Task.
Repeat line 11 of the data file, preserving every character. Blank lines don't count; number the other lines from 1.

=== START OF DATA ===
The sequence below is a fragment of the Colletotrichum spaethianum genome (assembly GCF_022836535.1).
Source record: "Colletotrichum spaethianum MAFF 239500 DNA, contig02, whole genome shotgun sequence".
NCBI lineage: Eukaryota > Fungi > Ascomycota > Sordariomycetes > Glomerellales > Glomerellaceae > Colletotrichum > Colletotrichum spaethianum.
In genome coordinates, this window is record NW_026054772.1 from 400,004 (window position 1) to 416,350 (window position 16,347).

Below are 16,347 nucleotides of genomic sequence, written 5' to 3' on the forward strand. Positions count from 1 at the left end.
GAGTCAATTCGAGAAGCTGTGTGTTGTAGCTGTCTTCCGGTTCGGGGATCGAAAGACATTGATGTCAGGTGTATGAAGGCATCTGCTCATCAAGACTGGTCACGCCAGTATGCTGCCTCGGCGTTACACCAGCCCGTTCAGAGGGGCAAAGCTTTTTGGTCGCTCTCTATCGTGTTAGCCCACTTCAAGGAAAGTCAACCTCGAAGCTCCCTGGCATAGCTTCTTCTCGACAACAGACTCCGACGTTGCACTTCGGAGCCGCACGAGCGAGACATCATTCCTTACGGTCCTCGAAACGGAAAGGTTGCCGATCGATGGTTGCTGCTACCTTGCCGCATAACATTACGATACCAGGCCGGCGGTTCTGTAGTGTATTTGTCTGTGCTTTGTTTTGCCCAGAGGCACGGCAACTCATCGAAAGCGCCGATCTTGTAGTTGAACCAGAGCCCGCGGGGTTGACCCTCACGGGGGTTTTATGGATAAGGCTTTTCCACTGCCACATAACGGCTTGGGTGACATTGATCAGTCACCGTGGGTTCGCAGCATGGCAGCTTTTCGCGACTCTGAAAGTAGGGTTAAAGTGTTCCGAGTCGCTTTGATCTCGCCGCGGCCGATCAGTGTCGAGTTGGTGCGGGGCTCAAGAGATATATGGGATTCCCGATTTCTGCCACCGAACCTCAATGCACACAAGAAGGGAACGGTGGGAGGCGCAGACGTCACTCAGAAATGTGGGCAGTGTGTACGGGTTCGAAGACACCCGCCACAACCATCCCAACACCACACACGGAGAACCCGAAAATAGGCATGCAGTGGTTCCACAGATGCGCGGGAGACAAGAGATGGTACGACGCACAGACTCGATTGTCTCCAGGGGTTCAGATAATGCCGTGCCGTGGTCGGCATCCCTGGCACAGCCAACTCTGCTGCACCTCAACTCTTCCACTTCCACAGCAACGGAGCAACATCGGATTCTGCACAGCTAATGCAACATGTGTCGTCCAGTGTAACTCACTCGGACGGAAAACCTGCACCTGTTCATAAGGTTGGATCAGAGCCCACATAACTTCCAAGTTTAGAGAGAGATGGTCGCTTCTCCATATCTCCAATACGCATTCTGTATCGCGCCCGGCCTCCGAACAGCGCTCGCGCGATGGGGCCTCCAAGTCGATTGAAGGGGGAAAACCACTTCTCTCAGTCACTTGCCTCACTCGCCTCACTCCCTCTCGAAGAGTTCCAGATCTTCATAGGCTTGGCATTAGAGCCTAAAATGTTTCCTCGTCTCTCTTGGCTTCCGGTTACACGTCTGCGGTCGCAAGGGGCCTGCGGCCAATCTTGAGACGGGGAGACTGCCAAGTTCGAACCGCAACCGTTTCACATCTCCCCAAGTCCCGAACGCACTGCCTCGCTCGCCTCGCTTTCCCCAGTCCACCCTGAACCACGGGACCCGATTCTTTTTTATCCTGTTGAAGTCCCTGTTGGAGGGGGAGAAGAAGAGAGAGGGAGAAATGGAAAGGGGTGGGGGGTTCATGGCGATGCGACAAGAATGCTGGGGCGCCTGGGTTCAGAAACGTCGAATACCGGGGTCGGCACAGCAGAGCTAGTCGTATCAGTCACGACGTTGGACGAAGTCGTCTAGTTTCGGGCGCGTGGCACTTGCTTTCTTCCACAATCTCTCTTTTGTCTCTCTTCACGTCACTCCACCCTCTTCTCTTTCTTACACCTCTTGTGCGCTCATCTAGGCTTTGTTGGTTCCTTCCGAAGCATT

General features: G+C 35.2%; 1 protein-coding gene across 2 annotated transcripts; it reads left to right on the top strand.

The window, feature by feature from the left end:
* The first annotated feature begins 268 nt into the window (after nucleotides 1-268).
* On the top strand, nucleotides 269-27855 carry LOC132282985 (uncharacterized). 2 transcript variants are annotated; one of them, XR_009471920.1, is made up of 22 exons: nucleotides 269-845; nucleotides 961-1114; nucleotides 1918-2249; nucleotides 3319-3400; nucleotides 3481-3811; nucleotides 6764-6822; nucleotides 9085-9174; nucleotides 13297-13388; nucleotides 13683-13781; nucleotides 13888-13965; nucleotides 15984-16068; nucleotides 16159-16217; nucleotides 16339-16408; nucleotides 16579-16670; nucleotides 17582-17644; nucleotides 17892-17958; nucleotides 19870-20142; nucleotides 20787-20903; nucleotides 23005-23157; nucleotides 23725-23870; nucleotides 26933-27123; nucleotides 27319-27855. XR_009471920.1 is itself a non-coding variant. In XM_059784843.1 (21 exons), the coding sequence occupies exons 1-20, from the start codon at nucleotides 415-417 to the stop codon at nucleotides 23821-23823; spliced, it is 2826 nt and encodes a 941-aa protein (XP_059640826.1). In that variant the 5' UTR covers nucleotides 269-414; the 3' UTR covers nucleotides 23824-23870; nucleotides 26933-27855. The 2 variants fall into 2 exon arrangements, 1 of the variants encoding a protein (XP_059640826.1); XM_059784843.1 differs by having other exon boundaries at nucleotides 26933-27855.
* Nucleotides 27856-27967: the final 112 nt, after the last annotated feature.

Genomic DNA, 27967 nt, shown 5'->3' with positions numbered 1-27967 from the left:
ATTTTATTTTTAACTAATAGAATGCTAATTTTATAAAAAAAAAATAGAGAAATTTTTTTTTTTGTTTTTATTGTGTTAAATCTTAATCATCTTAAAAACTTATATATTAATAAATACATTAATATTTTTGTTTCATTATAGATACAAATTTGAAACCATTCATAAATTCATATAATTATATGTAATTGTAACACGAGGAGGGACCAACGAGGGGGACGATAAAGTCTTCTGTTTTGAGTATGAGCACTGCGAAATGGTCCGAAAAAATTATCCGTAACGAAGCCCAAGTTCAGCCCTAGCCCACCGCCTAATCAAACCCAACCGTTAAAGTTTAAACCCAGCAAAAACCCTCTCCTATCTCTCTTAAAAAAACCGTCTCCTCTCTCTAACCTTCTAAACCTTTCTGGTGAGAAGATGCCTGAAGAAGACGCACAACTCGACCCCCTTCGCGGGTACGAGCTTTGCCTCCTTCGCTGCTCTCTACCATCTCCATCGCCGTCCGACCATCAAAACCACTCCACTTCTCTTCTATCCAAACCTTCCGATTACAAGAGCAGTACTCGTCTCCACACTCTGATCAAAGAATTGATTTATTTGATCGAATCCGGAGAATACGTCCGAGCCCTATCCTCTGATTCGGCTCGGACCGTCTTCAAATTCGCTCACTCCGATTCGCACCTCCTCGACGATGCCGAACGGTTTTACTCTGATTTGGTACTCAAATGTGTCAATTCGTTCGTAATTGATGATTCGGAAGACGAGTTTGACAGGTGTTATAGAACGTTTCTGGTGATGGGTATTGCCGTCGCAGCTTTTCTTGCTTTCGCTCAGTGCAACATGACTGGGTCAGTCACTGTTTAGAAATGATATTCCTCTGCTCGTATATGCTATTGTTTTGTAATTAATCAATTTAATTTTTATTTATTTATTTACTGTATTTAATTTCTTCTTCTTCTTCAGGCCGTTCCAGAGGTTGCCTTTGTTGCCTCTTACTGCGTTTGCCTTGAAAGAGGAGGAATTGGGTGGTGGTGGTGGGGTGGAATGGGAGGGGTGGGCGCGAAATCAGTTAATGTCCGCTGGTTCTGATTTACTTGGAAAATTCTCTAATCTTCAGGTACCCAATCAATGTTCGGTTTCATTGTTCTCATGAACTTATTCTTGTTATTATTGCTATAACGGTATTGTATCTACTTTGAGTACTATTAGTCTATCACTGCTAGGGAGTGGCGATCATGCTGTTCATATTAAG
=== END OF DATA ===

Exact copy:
* Nucleotides 27856-27967: the final 112 nt, after the last annotated feature.